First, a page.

Hanging around on high alert duty costs a lot of money. But to keep your population in fear so they remain compliant to your aggressive foreign policy you must whip up tension constantly; advocate we remain on guard continuously if we are to react quickly. Thus, we argue for costly submarines patrolling the oceans ready to fire nukes on command.
To be conciliatory in any dispute we must first threaten to go to war and then pull back, hence Theresa May’s remark that she would “push the button.” How to make friends and not influence nations. Tomorrow she’ll glad-hand Putin, or make a trade deal with China and not think a thing of the hypocrisy.
What do we aim at first?
Enemy missiles target specific threats. Trident on the Clyde is only one. There are hidden bases of administrative decision making – government bunkers, planes that carry WMDs, silos with intercontinental missiles, strategic airfields, communication systems, radar centres, centre of finance, plane making factories, and more.
So, how many buttons do you have to push at once to wipe out the lot in one go? Ten, twenty, fifty, a hundred?
The last official estimate is, we would need to fire at least seventy-five missiles (75) at Russia to make the slightest dent in their capability to retaliate.
Twice that number will be better. And the missiles have to be fired in closely coordinated fashion which will take at least one hour or more to complete, allowing time for our enemy to send the same amount of missiles back at us. Mutual destruction is the aim, but there is a flaw in that philosophy.
We are small, they are big
For our example let’s keep Russia as the big bogeyman. Russia is a vast continent. It has eleven time zones. We have one, two if you blame Scotland for wanting daylight in winter. Even without Scotland as part of the United Kingdom, unwilling to do what England wants to do, great Britain is a very small country in comparison. Russia’s missiles will soon obliterate these isles making it uninhabitable. (Fully detached, seeing Britain toxic, Northern Ireland will demand to be reunified with the Irish Republic.)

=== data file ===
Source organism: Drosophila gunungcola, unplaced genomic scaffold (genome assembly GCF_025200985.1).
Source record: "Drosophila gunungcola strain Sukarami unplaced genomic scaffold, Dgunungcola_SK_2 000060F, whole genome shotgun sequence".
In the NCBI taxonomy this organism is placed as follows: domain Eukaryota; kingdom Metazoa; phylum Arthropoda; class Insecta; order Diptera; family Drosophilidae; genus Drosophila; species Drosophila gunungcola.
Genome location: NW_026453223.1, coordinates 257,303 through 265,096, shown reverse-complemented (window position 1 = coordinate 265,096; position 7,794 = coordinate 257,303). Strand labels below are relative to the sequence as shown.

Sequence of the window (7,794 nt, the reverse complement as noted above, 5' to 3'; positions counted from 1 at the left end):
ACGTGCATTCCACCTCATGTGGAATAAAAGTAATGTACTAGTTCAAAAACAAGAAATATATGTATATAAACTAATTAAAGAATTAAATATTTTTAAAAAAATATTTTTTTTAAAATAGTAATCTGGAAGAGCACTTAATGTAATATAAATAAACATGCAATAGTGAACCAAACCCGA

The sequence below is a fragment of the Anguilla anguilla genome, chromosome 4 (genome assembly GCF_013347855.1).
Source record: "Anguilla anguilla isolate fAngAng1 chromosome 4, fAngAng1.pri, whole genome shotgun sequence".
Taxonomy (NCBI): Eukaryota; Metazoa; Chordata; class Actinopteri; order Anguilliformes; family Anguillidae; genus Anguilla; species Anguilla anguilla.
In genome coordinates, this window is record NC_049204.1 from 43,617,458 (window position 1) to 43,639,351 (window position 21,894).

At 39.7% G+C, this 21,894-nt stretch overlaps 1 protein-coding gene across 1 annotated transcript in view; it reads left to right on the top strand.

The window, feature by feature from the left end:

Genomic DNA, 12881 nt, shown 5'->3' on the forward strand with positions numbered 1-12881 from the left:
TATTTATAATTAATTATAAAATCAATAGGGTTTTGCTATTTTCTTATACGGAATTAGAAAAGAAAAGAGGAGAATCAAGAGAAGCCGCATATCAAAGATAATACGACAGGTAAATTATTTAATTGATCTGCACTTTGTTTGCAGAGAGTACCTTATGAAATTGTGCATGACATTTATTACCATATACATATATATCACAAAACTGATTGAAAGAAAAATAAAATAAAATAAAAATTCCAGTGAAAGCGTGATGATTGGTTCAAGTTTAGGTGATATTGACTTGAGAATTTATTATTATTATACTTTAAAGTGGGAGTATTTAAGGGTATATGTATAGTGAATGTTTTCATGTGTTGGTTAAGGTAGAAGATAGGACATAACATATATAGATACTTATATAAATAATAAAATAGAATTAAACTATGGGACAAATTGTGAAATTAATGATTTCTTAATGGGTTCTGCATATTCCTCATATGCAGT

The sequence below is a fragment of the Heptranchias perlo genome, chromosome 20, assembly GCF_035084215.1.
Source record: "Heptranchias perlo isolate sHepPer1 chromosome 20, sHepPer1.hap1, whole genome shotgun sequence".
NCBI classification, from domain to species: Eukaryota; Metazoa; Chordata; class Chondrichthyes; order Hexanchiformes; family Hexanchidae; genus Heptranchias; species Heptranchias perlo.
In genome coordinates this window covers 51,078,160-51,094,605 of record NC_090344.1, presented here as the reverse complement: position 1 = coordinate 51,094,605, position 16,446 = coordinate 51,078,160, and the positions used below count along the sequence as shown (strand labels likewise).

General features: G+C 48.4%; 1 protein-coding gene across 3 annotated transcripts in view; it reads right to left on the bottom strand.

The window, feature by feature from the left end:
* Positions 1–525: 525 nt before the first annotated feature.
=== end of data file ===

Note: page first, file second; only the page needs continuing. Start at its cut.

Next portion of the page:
For Russian’s part, they will retreat to the Great Central Plain, Outer Mongolia, or Murmansk, and still have room to rebuild a few football stadiums. Keep in mind not so long ago Russian territory was hit by a very large meteor but hardly anybody noticed. And they had a nuclear reactor go into meltdown, Chernobyl, but still go about their business.
What food could be grown is another question, as is how long it will take for radiation contamination to reach the furthest terrain and enter the body.
It’s a sobering thought to contemplate that a single nuclear bomb dropped on Gretna Green together with its resultant radiation ring would separate Scotland from England permanently by miles of destruction and a wall of contamination.
In the conflict of self-governance some will argue that can only be a good thing.
Stresses and strains
The entire edifice of nuclear strikes depend on accurate data. No one can calculate an attack unless the data is a hundred per cent correct. Think of Blair and his assertion a strike from Saddam Hussein was only forty minutes away. Where did he get that information? In the event, Hussein and his generals were bluffing. The Iraqi’s strength lay in pretending to have hidden weapons.
That bluff kept Israel at bay and their mortal enemy Iran, now our enemy at intermittent times when it suits Westminster to say it’s not Syria. You could describe the invasion of Iraq as a planned accident. But what if we attack a small country that we think has nuclear weapons, about to use them, but has none? What if we relied on an unreliable informant?
On our side we rely on having no intelligence leaks that give the enemy the advantage. With the Internet age absolute secrecy is an impossibility. System can be and are hacked.